26 February 2024

What will the future Royal Australian Navy look like between now and 2045?

| Andrew McLaughlin
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Mogami class frigate

A Japan Maritime Self-Defense Force Mogami class frigate. Photo: JMSDF.

Now that the Federal Government has come up with another new plan for the Royal Australian Navy, this might be a good opportunity to ‘go to market’ and see what options might be under consideration to fulfil the new requirements laid out in the plan.

First, the incumbents.

The Royal Australian Navy operates eight ANZAC class frigates which are based on a German MEKO design but with significant Australian-specific sensor, combat system and weapons modifications. But with the lead vessel now more than 30-years-old, the first two have been slated for retirement, and all will have been decommissioned by the early 2030s.

Next up are the three Hobart class air warfare destroyers which are based on the Spanish F104 frigate design. The oldest of these entered service in 2016 and they are still very capable ships, and will be further upgraded with enhanced sensors, combat systems and weapons in the next few years.

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Originally planned to be delivered from 2028, the first of six – previously nine – Hunter class frigates is now not due to enter service until 2032. Based on BAE Systems’ Type 26 Global Combat Ship, the design has been substantially modified to incorporate world-leading primary and secondary sensors from Canberra-based CEA Technologies.

Now, to the future.

As part of its review, the government announced up to 11 medium-sized frigates of an existing design would be acquired from 2031. It says the first three ships will be built offshore, and the fourth and subsequent ships will be built at Henderson in Western Australia.

In announcing the review, Defence Minister Richard Marles identified designs from Japan, South Korea, Spain and Germany as those under consideration for a decision in 2025, with sources suggesting those from Japan and Spain are currently front-runners.

The Japanese ship under consideration would likely be the Japanese Maritime Self-Defence Force’s (JMSDF) new Mogami class.

The Mogamis are a sleek 3900 tonne design with low observable shaping, a helicopter deck and hangar, and 16 Mk41 VLS cells of the same type used on the Hobarts and slated for the Hunters. Its faceted mast also looks suitable for housing a CEA radar stack.

The 3000 tonne Navantia ALFA3000 corvette is the likely Spanish design under consideration, models of which dubbed the ‘Tasman class’ were displayed by Navantia at last October’s Indo-Pacific exposition in Sydney.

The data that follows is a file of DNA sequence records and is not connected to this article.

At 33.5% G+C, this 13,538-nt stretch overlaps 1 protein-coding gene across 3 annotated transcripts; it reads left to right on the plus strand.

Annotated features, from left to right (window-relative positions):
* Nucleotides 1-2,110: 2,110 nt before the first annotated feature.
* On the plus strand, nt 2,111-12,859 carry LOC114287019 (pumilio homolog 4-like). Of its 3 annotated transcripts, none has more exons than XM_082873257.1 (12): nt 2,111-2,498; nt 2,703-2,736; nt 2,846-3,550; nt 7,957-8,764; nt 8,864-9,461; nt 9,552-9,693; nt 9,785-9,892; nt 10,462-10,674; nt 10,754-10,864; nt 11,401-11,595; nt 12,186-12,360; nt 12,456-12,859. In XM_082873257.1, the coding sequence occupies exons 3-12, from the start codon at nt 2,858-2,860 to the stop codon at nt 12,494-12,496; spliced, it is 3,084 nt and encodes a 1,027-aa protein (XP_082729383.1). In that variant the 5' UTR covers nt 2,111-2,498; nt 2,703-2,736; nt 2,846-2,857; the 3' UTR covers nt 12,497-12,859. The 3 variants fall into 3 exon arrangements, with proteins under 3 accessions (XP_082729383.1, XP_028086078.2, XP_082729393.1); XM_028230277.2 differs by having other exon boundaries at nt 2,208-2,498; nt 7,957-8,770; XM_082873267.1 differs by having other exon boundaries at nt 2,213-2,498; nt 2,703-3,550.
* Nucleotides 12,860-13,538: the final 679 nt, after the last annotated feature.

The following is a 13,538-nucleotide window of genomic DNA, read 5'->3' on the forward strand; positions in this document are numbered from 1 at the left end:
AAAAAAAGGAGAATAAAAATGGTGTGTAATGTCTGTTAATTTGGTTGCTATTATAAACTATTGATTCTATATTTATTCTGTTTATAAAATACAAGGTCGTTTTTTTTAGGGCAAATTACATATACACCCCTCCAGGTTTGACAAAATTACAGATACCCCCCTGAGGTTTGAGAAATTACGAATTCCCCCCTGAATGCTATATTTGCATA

The Tasman class model on display was shown with a CEA-style sensor mast, 16 VLS cells, a whopping 16 cannister launchers suitable for Harpoon or KONGSBERG NSM anti-ship missiles, and a hangar deck.

Possible Spanish outsiders might be the larger 5000 tonne ALFA5000 frigate concept and the larger still Navantia F110 class, but these may be too large and expensive for the RAN’s requirements.

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The German design likely under consideration is the 3700 tonne TKMS MEKO A-200. Although 30 years removed and substantially Australianised, the RAN’s current ANZAC frigates were based on a previous MEKO design, so there may be some systems familiarities.

But the German vessels use VLS cells and weapons of European origin, so a degree of customisation would be required in order to ensure commonality with the Hobart and Hunter class.

And from South Korea is the Hanwha KFX-III Ulsan class 3500 tonne frigate design.

The Ulsan class is a specialist anti-submarine vessel, and features a hybrid electric drive to allow it to cruise silently whilst hunting submarines. But despite having a large mast which would suit a CEA radar, it lacks VLS cells for medium-long range air defence missiles.

Interestingly, and despite having inked the AUKUS agreement last year, the UK’s BAE Type 31 and the US Navy’s new Constellation class frigates don’t appear to have made the cut. But – like the F110 – they may be considered too large and costly.

For the large optionally-crewed vessels, despite Minister Marles saying the LOSVs would be developed in conjunction with the US, there is currently no such vessel in service from which a RAN LOSV could be derived.

The US Navy has a couple of smaller optionally-crewed vessel designs in development, two of which crossed the Pacific and visited Australia last October for the Autonomous warrior demonstration and for display at Indo-Pacific 2023. But while they’re busy proving the concept, they are tiny and are unarmed.

Australian shipbuilder Austal, which has a large US subsidiary, has displayed a couple of LOSV concepts, one of which appears to have been derived from its large fast ferry designs for which the company is best known.

The US Navy envisages its future LOSVs to displace between 1000 and 2000 tonnes, and be low-cost, long-endurance vessels that can be reconfigured with modular payloads – either air defence or anti-submarine – depending on the mission. US Navy LOSV design study contracts have been awarded to six companies including Austal USA.

As Australia’s six LOSVs will be built at Henderson where Austal is also based, it would be fair to assume Austal is a front-runner for this program.

Original Article published by Andrew McLaughlin on Riotact.

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